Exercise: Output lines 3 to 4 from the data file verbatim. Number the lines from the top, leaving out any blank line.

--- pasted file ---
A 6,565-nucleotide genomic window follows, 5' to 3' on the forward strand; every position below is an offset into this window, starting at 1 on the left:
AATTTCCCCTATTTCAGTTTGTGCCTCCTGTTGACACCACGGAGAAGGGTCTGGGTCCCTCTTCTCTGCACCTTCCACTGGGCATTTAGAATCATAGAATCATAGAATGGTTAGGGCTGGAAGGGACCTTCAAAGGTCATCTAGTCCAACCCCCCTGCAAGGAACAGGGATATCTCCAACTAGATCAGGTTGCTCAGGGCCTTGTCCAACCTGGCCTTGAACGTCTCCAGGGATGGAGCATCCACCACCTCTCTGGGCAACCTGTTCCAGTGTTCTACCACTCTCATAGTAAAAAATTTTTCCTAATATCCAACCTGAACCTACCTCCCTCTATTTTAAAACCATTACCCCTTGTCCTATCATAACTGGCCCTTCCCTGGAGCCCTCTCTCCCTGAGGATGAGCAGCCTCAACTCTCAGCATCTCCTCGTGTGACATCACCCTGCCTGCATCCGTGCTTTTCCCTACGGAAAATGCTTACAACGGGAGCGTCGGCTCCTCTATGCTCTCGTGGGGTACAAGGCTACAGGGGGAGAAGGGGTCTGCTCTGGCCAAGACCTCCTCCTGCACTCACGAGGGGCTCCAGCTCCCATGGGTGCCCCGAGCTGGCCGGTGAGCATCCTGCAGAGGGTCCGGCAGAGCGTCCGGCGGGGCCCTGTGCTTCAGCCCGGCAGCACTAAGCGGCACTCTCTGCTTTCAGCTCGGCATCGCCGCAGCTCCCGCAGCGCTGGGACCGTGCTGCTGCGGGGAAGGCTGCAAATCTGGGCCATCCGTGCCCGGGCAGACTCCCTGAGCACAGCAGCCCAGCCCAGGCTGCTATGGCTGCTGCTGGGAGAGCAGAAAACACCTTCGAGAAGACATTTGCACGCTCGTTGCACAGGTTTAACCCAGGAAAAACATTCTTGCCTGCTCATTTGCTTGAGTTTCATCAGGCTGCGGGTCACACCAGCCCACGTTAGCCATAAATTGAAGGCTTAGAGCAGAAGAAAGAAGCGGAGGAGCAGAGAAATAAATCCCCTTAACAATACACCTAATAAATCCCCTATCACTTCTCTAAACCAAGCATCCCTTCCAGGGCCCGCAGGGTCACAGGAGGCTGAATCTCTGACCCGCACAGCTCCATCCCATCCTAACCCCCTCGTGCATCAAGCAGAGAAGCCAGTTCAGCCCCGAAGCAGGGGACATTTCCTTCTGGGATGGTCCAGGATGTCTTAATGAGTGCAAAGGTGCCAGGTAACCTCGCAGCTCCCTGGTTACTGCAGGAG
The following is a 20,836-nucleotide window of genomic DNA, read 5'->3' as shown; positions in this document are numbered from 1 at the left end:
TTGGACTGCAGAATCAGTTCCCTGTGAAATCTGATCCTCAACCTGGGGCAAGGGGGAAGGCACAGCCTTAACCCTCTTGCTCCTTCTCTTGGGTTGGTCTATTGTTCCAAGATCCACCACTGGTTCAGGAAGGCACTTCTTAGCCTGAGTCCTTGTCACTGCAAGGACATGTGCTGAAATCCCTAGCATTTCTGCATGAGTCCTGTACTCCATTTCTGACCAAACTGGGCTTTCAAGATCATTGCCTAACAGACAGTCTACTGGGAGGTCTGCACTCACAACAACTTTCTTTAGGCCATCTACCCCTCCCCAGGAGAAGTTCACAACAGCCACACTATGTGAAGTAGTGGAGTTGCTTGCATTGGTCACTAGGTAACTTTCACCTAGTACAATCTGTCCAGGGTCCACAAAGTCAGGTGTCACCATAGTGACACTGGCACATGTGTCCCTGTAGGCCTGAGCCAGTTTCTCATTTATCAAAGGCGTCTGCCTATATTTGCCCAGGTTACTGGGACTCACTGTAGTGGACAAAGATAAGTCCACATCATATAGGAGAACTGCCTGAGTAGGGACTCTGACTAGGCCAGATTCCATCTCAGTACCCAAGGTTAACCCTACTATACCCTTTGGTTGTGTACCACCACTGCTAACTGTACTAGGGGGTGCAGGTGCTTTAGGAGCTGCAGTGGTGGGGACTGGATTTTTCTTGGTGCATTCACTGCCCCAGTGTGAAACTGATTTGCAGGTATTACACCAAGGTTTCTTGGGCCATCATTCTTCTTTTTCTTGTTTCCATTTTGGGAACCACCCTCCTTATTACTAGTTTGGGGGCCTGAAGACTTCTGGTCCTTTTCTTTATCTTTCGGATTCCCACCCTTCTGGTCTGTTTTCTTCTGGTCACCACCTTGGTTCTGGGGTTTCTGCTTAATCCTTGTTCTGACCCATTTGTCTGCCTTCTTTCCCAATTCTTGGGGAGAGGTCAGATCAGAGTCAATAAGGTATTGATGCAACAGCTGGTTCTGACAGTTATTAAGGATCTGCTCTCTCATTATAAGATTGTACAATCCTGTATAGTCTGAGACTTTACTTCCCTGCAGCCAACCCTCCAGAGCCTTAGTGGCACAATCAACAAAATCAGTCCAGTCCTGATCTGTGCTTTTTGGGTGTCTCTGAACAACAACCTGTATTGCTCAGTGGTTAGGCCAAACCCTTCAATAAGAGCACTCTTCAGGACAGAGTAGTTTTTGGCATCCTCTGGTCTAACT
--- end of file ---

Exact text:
The following is a 20,836-nucleotide window of genomic DNA, read 5'->3' as shown; positions in this document are numbered from 1 at the left end:
TTGGACTGCAGAATCAGTTCCCTGTGAAATCTGATCCTCAACCTGGGGCAAGGGGGAAGGCACAGCCTTAACCCTCTTGCTCCTTCTCTTGGGTTGGTCTATTGTTCCAAGATCCACCACTGGTTCAGGAAGGCACTTCTTAGCCTGAGTCCTTGTCACTGCAAGGACATGTGCTGAAATCCCTAGCATTTCTGCATGAGTCCTGTACTCCATTTCTGACCAAACTGGGCTTTCAAGATCATTGCCTAACAGACAGTCTACTGGGAGGTCTGCACTCACAACAACTTTCTTTAGGCCATCTACCCCTCCCCAGGAGAAGTTCACAACAGCCACACTATGTGAAGTAGTGGAGTTGCTTGCATTGGTCACTAGGTAACTTTCACCTAGTACAATCTGTCCAGGGTCCACAAAGTCAGGTGTCACCATAGTGACACTGGCACATGTGTCCCTGTAGGCCTGAGCCAGTTTCTCATTTATCAAAGGCGTCTGCCTATATTTGCCCAGGTTACTGGGACTCACTGTAGTGGACAAAGATAAGTCCACATCATATAGGAGAACTGCCTGAGTAGGGACTCTGACTAGGCCAGATTCCATCTCAGTACCCAAGGTTAACCCTACTATACCCTTTGGTTGTGTACCACCACTGCTAACTGTACTAGGGGGTGCAGGTGCTTTAGGAGCTGCAGTGGTGGGGACTGGATTTTTCTTGGTGCATTCACTGCCCCAGTGTGAAACTGATTTGCAGGTATTACACCAAGGTTTCTTGGGCCATCATTCTTCTTTTTCTTGTTTCCATTTTGGGAACCACCCTCCTTATTACTAGTTTGGGGGCCTGAAGACTTCTGGTCCTTTTCTTTATCTTTCGGATTCCCACCCTTCTGGTCTGTTTTCTTCTGGTCACCACCTTGGTTCTGGGGTTTCTGCTTAATCCTTGTTCTGACCCATTTGTCTGCCTTCTTTCCCAATTCTTGGGGAGAGGTCAGATCAGAGTCAATAAGGTATTGATGCAACAGCTGGTTCTGACAGTTATTAAGGATCTGCTCTCTCATTATAAGATTGTACAATCCTGTATAGTCTGAGACTTTACTTCCCTGCAGCCAACCCTCCAGAGCCTTAGTGGCACAATCAACAAAATCAGTCCAGTCCTGATCTGTGCTTTTTGGGTGTCTCTGAACAACAACCTGTATTGCTCAGTGGTTAGGCCAAACCCTTCAATAAGAGCACTCTTCAGGACAGAGTAGTTTTTGGCATCCTCTGGTCTAACT